I personally value the novel format over the better known fable. Preferring the idea that no human is pure evil, and that people exist in a constant state of flux, I found the denouement necessary to a truthful novel. I also disagree with the criticism that it’s untrue to the character we met in the first 20 chapters. Even with the state deprogramming, is it not possible that the violent films Alex was forced to watch for endless hours may have had some impact on his character? Having experienced some of the extremes of earthly, sensual pleasures, might he not now desire more?
Burgess professed his overall dissatisfaction with Clockwork. He openly states in the introduction (in the book, not my now smashed kindle edition) that he considers his other works superior, and (most interestingly) if most people misunderstand the novel and film as a glorification of sex and violence, he should not have written it to begin with. (Hmm…) Here Burgess unwittingly parallels Clockwork‘s analysis of censorship and state sponsored values. Should the book exist if people will misunderstand it? Should the author have the right to “take back” his work after it’s been published- perhaps refuse future publishing rights?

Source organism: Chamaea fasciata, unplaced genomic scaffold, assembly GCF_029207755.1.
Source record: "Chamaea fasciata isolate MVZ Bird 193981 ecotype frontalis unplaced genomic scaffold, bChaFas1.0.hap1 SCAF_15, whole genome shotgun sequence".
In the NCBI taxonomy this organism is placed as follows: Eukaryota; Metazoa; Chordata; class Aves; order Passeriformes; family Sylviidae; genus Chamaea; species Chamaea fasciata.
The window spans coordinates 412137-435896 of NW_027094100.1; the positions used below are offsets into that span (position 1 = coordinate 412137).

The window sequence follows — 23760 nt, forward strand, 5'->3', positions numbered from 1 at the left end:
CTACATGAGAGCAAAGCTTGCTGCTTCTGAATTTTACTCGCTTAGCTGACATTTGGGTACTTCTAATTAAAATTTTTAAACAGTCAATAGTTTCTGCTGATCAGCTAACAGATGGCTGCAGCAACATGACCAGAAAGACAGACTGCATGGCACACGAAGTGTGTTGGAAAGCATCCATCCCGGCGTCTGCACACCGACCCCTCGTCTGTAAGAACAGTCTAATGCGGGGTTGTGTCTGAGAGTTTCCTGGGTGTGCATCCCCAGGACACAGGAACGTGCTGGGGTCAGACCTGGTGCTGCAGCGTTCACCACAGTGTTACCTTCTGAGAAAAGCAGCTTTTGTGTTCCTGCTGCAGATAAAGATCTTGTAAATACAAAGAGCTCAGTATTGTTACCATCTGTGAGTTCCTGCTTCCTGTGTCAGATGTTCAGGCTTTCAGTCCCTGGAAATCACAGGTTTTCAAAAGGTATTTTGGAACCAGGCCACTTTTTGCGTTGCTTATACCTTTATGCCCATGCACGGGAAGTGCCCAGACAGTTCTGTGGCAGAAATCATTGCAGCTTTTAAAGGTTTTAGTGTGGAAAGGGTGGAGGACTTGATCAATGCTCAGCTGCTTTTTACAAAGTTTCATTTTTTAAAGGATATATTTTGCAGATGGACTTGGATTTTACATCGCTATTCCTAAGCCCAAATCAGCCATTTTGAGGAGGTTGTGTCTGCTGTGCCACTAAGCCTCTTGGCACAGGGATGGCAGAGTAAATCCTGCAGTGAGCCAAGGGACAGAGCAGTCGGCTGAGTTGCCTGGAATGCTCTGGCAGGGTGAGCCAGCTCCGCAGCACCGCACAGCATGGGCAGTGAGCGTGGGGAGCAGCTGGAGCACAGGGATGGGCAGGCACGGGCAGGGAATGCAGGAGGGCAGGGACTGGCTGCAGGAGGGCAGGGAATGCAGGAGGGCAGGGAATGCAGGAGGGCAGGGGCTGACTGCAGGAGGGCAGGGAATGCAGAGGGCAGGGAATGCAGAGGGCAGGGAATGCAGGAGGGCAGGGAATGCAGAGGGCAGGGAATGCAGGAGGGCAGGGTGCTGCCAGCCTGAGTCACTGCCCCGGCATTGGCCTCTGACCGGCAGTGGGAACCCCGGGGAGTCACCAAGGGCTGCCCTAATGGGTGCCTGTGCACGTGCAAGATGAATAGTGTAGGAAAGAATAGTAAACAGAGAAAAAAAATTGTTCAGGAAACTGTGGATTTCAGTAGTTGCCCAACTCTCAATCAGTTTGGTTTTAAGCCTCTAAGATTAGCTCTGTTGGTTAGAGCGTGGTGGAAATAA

Certainly the few clips I’ve watched of the film on youtube.com were disturbing- but not half as disturbing as the reactions of viewers in the comments section. Glorification of violence is alive and well in that sector.
(By the way, I don’t plan to ever watch the film in its entirety. As a matter of personal preference, and for the sake of my spiritual life, I try not to watch films with excessive violence. In action movies with clearly fake explosions and extended chases, I get bored fast. With more realistically filmed -and sometimes not so realistically filmed- sequences, I get really upset. For the sake of comparison (and a little bit of morbid fascination- I watched the trailer, the intro, and parts of a few key sequences online. So take the following with that in mind.)
Another question- film making quality aside, can a story or concept be better for you, be better understood in book form than film? Burgess pointed out that many people preferred the film because the book’s narration was so difficult to comprehend. I found that the fascinating rhythm of the text was half the reward. For those of you that have seen it, does the film lose that rhythm? I also didn’t love the constant focus (literal and metaphoric) on Alex and the droogs- in the book they were one gang of many, while in the film it seemed as if they were THE gang. Lost some of the meaning and some of the significance of Alex being singled out at the end.
I don’t think I’ve been this intellectually excited about a book since The Woman in Black, another horrorshow I couldn’t recommend to anyone in good conscience. Perhaps it’s the half-great literature, half-completely appalling aspect that makes it so fascinating.
I’m afraid I can’t leave you with any fabulous conclusions- just fragments and questions. At least it’s in the spirit of the novel.